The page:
The bitter partisan divide in Congress was on full display this week, when retiring secretary of state Hillary Clinton appeared before Senate and House committees investigating the tragic loss of American lives during the attack on our diplomatic mission in Benghazi, Libya, last September.
Some Republicans went beyond the posing of pertinent questions -- to the disrespectful mouthing of disparaging remarks. Most Democrats, on the other hand, went beyond effusive praise -- to openly indicate their support for a Hillary Clinton run for the White House four years from now.
The secretary's impressive performance served to reinforce her stature as someone qualified to be President., And her skillful handling of a difficult situation further solidified her status as the frontrunner for the Democratic nomination next time around -- should she choose to run.
Meanwhile, Joe Biden is dropping not-so-subtle hints that he may throw his hat in the ring, and seek the nomination. His suggestive, and yet non-commital recent remarks are all the more interesting in light of the attention he paid to the New Hampshire governor, and Iowa Democratic party leaders, during inauguration weekend. These folks, coincidentally, hail from the states that will kick off primary season in 2016.
Joe Biden has been, arguably, the best, or at least one of the best, vice presidents in modern American history. His recent efforts in helping us get beyond -- at least for now -- the fiscal cliff, and his quick work in preparing proposals for handling the gun issue have been impressive, and are reminders of the exceptional political skills he possesses.
But -- for the sake of party, and country -- Joe Biden should cancel his dreams of the Oval Office. That is not to say, however, that this second term as vice president need be the end of the line; the last stop in a distinguished career of public service. Come 2016, there are a number of ways he can continue to serve.
In the meantime, he should give up his presidential aspirations and step aside in favor of Hillary Clinton. And he should do it now, before the party faithful begin to take sides in anticipation of a Hillary Clinton/Joe Biden primary fight.
If he is immediately supportive, rather than divisive, he will provide party unity that will greatly enhance the chances of the Democratic party keeping the keys to the White House beyond the presidency of Barack Obama.
Joe Biden is a realist, and if he takes time to read the tea leaves, he will surely come to believe that Hillary Clinton is the bettter candidate. And a glance at the latest polls will tell him that the voters prefer her.
According to an ABC News/Washington Post poll -- only days old -- Hilary Clinton enjoys a 67 percent overall favorability rating with the American people. Joe Biden's favorability rating is 48 percent.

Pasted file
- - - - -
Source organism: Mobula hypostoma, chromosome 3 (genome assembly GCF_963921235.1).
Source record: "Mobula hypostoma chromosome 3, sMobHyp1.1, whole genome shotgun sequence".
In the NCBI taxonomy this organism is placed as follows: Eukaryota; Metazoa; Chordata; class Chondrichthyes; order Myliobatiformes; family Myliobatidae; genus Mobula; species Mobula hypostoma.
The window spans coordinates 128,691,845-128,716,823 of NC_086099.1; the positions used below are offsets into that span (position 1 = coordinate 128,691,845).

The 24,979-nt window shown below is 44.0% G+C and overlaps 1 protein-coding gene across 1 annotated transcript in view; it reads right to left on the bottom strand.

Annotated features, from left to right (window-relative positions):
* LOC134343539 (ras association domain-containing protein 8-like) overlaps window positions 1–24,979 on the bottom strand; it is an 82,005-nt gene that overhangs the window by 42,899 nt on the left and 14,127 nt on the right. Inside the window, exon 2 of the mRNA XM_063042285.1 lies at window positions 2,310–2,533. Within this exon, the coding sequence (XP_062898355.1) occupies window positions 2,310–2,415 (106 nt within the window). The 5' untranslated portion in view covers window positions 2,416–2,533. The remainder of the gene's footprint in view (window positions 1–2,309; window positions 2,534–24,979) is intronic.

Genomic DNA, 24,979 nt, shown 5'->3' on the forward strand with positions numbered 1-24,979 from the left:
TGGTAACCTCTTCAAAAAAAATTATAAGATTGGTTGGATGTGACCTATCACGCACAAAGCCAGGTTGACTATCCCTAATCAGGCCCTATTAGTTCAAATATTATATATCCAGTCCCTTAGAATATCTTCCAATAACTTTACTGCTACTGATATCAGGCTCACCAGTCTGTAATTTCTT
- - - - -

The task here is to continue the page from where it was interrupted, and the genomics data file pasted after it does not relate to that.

It could be argued that the vice president's recent successes might provde a spike in the polls. And yes, his polling number is a problem that possibly, if not probably, could be overcome. But there is another problem, another obstacle, that can not be overcome. That is his age.
Hillary Clinton is five years younger than Joe Biden. If she were to win the presidency in 2016, her age while in office would correspond roughly to that of President Ronald Reagan.
If Joe Biden were to win the presidency in 2016, he would be 74 when inaugurated, and 82 when he left office, if he served two terms. His age would certainly be a campaign issue.
Then there are the problems, the Biden baggage from the past,, which would surely be resurrected by the GOP in a general election campaign. It was those problems -- the charges of plagiarism, and the accusations of exaggerating his resume -- that forced Joe Biden to abruptly terminate a presidential bid in 1988, and quite possibly were contributuing factors in his inability to get beyond the Iowa caucuses during his brief presidential run in 2008.
All things considered, Joe Biden should remain the team player, the loyal soldier he has always been, by removing himself from the realm of presidential speculation.
But if he does, what then? If Democrats hold on to the White House beyond the presidency of Barack Obama, is there a place of prominence, of importance, for Joe Biden?
There are any number of positions in the federal government where Joe Biden's experience and expertise would make him a good fit; but after decades of outstanding service in the U.S. Senate, including time as Chairman of the Foreign Relations Committee; followed by eight years on the world stage as America's second in command, Joe Biden would be an excellent choice for Secretary of State.
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